One of the other more cheery things in the last month is, however, improved communication, which is nice. While not all deadlines are getting met, they’re getting better about communicating the issues at hand. Probably not coincidentally, the campaign has control over new module distribution. My uneducated hypothesis is that the admins had, for most of 2010, very little control over the mechanical process of releasing content and that this generated a lot of frustration. If this is accurate, the new livingforgottenrealms.com is helping a lot.

Organization has also been better. DDXP came off very well this year, although eyeballed attendance was down. Nonetheless, the BI was done before the show, people got modules in time to prepare, and the story was interesting and most forum reports were good. I was mentally prepared for a disappointing, semi-chaotic DDXP, and it wound up being quite the opposite.

This leaves me looking at 2011 and thinking that I can take my LFR when I feel like it and leave it alone otherwise. Our primary characters, Reed and Faral, hit level 19 at DDXP. We still don’t plan on playing the epic any time soon (more on this later), which means they have four or so adventures left before they leave paragon play behind. We’d like to make three of those the upcoming Waterdeep adventures, and one is probably the end of the Tyranny arc. That is pretty much OK. I have a level 16 character who could do P2 and P3 content, but Susan doesn’t, which means paragon play won’t be a big feature of our gaming time.

We do have plenty of heroic level play in us. Whether or not we do a lot of it in practice – well, we’ll have to see if we ever get down to the Monday night Columbia game.

I also intend to run semi-regularly, because I like it. I am still looking for the sweet spot between creating a challenge and overpowering players. 

Paragon Planning

There are some experience point spoilers in what follows; pray be careful, if this might offend.

Reed and Faral would like to play the three upcoming Year 3 Waterdeep modules and SPEC 2-2 P3 before hitting epic. Reed is slightly ahead of Faral on experience; he has 137,495 experience and it takes 175,000 to hit level 21. This gives him 37,505 experience points to play with.

SPEC 2-2 P3 will chew up 11,200 of those, leaving him and Faral with 26,305 experience points to epic. High tier experience for P3 modules is 8,840. Three of those would be 26,520 experience, which would just push them over. But Faral’s a bit lower. Note made: try to play at least one of the Waterdeep modules or SPEC 2-2 on a lower tier, to open up room for another adventure in there somewhere. Sadly it can’t be a double-length one unless it’s the last one they play.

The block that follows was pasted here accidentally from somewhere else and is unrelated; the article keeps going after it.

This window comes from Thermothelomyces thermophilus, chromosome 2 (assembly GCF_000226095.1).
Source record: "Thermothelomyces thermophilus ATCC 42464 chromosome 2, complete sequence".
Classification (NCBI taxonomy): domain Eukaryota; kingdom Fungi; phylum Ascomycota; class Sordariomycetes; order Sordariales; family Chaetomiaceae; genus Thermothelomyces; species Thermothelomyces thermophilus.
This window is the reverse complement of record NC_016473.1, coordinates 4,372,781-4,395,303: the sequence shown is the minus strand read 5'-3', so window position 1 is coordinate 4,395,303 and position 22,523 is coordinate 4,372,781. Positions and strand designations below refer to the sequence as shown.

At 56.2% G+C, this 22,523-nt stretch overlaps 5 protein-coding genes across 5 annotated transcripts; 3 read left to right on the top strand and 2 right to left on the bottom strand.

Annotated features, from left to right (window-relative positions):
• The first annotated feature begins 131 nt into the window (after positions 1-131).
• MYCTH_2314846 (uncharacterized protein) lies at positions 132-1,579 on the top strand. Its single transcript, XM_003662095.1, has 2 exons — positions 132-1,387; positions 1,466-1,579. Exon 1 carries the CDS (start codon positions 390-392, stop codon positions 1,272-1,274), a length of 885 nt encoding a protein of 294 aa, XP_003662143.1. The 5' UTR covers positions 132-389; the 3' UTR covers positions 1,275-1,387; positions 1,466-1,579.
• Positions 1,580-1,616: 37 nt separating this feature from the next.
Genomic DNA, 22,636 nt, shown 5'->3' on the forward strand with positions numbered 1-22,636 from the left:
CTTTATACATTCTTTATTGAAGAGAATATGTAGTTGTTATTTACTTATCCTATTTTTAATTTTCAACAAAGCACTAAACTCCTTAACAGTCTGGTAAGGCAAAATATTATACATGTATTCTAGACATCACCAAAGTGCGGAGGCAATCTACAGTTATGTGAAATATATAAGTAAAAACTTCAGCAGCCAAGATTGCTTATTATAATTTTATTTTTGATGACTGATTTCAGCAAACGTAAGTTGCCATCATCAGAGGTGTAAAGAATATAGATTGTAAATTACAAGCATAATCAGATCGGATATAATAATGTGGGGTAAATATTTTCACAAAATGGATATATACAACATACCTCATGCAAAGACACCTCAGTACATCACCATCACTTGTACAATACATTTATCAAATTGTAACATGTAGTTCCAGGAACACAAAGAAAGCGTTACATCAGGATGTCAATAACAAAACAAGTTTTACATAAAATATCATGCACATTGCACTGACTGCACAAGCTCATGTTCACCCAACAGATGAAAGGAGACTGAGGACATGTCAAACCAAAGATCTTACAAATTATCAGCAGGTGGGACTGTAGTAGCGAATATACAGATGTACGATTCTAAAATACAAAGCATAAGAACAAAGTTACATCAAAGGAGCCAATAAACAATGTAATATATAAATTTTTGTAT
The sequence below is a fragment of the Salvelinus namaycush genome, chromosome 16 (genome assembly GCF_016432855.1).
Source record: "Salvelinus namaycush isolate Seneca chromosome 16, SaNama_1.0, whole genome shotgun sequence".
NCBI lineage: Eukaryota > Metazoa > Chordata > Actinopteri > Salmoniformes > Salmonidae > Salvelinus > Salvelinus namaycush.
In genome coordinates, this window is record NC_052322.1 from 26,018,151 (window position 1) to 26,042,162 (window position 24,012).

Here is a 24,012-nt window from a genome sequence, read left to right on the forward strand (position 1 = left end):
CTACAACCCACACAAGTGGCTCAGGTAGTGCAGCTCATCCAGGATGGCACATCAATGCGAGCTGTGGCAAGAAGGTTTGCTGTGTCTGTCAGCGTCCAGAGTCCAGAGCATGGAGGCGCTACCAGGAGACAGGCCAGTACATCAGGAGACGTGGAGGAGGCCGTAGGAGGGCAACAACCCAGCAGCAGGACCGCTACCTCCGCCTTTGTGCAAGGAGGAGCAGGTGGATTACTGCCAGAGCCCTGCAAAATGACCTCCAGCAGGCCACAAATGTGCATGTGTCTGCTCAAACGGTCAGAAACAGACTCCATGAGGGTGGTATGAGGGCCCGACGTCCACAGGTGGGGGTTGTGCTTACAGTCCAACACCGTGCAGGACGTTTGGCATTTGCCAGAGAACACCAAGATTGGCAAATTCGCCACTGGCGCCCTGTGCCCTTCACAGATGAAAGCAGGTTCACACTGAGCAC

Bah, math fun is not. This is not why I play, and it’s bugging me that I have to care about all this crap just so Reed can get some play in the locale I really want to play in.

DDXP 2011 Report

LFR Mods

I played everything new for LFR at DDXP except the epic. Brief, non-spoilery thoughts:

The BI had a slightly less interesting story, but I thought it was better structurally. They had one special mission per encounter slot, which only one table could take; when more than one table wanted a given mission, they let the rest of the BI decide who should get it based on a brief speech. The special missions were level-band limited. Also, at the end of the the BI, the Coronal of Myth Drannor awarded unique items to randomly selected players. One of my friends got a special banner, and one got a pumped up version of the Bowstring of Accuracy that allows him to use any bow as a divine or arcane implement. You can give these items away to other players, but you can’t ever get them back.

The BI was fairly tough but not ridiculous. I think they amped it up a bit for the second day, combining two encounters into one. As per expectations, charging into battle was not always the right move. Both days failed one particular encounter, heh.

There were only two specials. While they took place in Myth Drannor and were tightly linked to each other, I didn’t feel like they were super-closely linked to the BI. The paragon one has a ton of replay value and if you do it at APL 18 or 20, you can face off with a pretty big name villain. I played the heroic once and the paragon twice and had a ton of fun both times.

The Elturgard modules were both fun. I was pleased to see that they used the  flowchart I sent in after playtesting ELTU 3-1, so if that ever turns out to be useful for you, you’re welcome. I’m getting pretty optimistic about the new story region system.

In general, quite a few adventures had story awards that allow you to buy specific uncommon consumables and so forth; they also seemed to have a lot of bundles of the style “Any uncommon neck slot item of level + X.” So that’s some of how they’re handling the new rarity system.

Oh, and everyone seemed pleased with the epic.

Rumors

New BI at Origins? Maybe!

Heroes of Shadow

I played the HoS preview game, Kalarel’s Revenge; my character was a blackguard, which is a striker paladin build. No mark, lots of ways to burn your own life for extra damage, plus an encounter power that inflicts damage even on a miss and adds ongoing on a hit. Essentials-style character, no attack dailies. Str/Cha. Fun flavor, I liked him. The other characters were some sort of dark cleric, a necromancer with both necromantic and nethermantic powers, an assassin, and something I’m forgetting maybe. I’m sure someone will post the character sheets somewhere.